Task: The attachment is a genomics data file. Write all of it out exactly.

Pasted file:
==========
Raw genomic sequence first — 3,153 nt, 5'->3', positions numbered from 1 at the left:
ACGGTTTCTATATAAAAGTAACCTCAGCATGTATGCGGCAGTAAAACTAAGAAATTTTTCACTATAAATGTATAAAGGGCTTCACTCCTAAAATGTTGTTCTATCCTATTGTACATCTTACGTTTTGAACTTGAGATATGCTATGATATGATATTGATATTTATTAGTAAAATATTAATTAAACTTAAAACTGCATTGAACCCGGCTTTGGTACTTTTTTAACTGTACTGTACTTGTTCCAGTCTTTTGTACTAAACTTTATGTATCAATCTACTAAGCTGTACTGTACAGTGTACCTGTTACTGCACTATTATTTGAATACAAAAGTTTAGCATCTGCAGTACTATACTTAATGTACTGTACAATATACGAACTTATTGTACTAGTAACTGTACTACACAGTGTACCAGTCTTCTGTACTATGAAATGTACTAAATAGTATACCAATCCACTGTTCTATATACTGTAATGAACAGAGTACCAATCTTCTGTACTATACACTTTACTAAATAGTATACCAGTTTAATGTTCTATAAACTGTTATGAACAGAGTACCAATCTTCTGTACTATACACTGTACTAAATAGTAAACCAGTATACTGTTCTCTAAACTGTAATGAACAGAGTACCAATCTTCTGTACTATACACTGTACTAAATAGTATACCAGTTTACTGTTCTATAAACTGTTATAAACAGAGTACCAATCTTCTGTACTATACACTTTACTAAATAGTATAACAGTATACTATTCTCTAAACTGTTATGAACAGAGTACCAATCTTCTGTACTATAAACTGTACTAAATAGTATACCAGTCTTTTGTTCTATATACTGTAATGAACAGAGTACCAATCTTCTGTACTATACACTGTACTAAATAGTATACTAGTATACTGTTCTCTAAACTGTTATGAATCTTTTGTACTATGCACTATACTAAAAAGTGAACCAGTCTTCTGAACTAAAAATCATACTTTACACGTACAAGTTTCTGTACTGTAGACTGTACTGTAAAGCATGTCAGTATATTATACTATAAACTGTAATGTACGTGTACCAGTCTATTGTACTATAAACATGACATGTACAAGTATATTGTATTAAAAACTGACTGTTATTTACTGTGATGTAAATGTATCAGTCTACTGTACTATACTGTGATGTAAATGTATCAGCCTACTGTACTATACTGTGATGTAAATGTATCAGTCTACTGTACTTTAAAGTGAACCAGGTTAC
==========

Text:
Raw genomic sequence first — 3,153 nt, 5'->3', positions numbered from 1 at the left:
ACGGTTTCTATATAAAAGTAACCTCAGCATGTATGCGGCAGTAAAACTAAGAAATTTTTCACTATAAATGTATAAAGGGCTTCACTCCTAAAATGTTGTTCTATCCTATTGTACATCTTACGTTTTGAACTTGAGATATGCTATGATATGATATTGATATTTATTAGTAAAATATTAATTAAACTTAAAACTGCATTGAACCCGGCTTTGGTACTTTTTTAACTGTACTGTACTTGTTCCAGTCTTTTGTACTAAACTTTATGTATCAATCTACTAAGCTGTACTGTACAGTGTACCTGTTACTGCACTATTATTTGAATACAAAAGTTTAGCATCTGCAGTACTATACTTAATGTACTGTACAATATACGAACTTATTGTACTAGTAACTGTACTACACAGTGTACCAGTCTTCTGTACTATGAAATGTACTAAATAGTATACCAATCCACTGTTCTATATACTGTAATGAACAGAGTACCAATCTTCTGTACTATACACTTTACTAAATAGTATACCAGTTTAATGTTCTATAAACTGTTATGAACAGAGTACCAATCTTCTGTACTATACACTGTACTAAATAGTAAACCAGTATACTGTTCTCTAAACTGTAATGAACAGAGTACCAATCTTCTGTACTATACACTGTACTAAATAGTATACCAGTTTACTGTTCTATAAACTGTTATAAACAGAGTACCAATCTTCTGTACTATACACTTTACTAAATAGTATAACAGTATACTATTCTCTAAACTGTTATGAACAGAGTACCAATCTTCTGTACTATAAACTGTACTAAATAGTATACCAGTCTTTTGTTCTATATACTGTAATGAACAGAGTACCAATCTTCTGTACTATACACTGTACTAAATAGTATACTAGTATACTGTTCTCTAAACTGTTATGAATCTTTTGTACTATGCACTATACTAAAAAGTGAACCAGTCTTCTGAACTAAAAATCATACTTTACACGTACAAGTTTCTGTACTGTAGACTGTACTGTAAAGCATGTCAGTATATTATACTATAAACTGTAATGTACGTGTACCAGTCTATTGTACTATAAACATGACATGTACAAGTATATTGTATTAAAAACTGACTGTTATTTACTGTGATGTAAATGTATCAGTCTACTGTACTATACTGTGATGTAAATGTATCAGCCTACTGTACTATACTGTGATGTAAATGTATCAGTCTACTGTACTTTAAAGTGAACCAGGTTAC